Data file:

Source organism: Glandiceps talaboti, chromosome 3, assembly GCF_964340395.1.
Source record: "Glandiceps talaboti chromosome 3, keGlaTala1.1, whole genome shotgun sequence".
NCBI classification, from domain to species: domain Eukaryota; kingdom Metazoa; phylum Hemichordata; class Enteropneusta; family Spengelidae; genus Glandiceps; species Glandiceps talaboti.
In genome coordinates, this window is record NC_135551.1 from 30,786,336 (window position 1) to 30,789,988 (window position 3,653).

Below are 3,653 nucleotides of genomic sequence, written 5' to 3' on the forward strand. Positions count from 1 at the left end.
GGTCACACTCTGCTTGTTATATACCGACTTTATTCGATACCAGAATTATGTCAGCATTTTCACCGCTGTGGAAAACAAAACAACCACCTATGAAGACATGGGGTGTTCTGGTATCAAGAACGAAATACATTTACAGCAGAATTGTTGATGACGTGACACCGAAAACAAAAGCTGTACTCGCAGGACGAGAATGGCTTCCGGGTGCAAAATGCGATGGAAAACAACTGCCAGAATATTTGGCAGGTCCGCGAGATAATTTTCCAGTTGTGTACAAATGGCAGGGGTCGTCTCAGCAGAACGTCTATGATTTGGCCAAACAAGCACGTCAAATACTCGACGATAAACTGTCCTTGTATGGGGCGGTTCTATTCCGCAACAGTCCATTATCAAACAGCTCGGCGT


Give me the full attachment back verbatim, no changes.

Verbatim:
Source organism: Glandiceps talaboti, chromosome 3, assembly GCF_964340395.1.
Source record: "Glandiceps talaboti chromosome 3, keGlaTala1.1, whole genome shotgun sequence".
NCBI classification, from domain to species: domain Eukaryota; kingdom Metazoa; phylum Hemichordata; class Enteropneusta; family Spengelidae; genus Glandiceps; species Glandiceps talaboti.
In genome coordinates, this window is record NC_135551.1 from 30,786,336 (window position 1) to 30,789,988 (window position 3,653).

Below are 3,653 nucleotides of genomic sequence, written 5' to 3' on the forward strand. Positions count from 1 at the left end.
GGTCACACTCTGCTTGTTATATACCGACTTTATTCGATACCAGAATTATGTCAGCATTTTCACCGCTGTGGAAAACAAAACAACCACCTATGAAGACATGGGGTGTTCTGGTATCAAGAACGAAATACATTTACAGCAGAATTGTTGATGACGTGACACCGAAAACAAAAGCTGTACTCGCAGGACGAGAATGGCTTCCGGGTGCAAAATGCGATGGAAAACAACTGCCAGAATATTTGGCAGGTCCGCGAGATAATTTTCCAGTTGTGTACAAATGGCAGGGGTCGTCTCAGCAGAACGTCTATGATTTGGCCAAACAAGCACGTCAAATACTCGACGATAAACTGTCCTTGTATGGGGCGGTTCTATTCCGCAACAGTCCATTATCAAACAGCTCGGCGT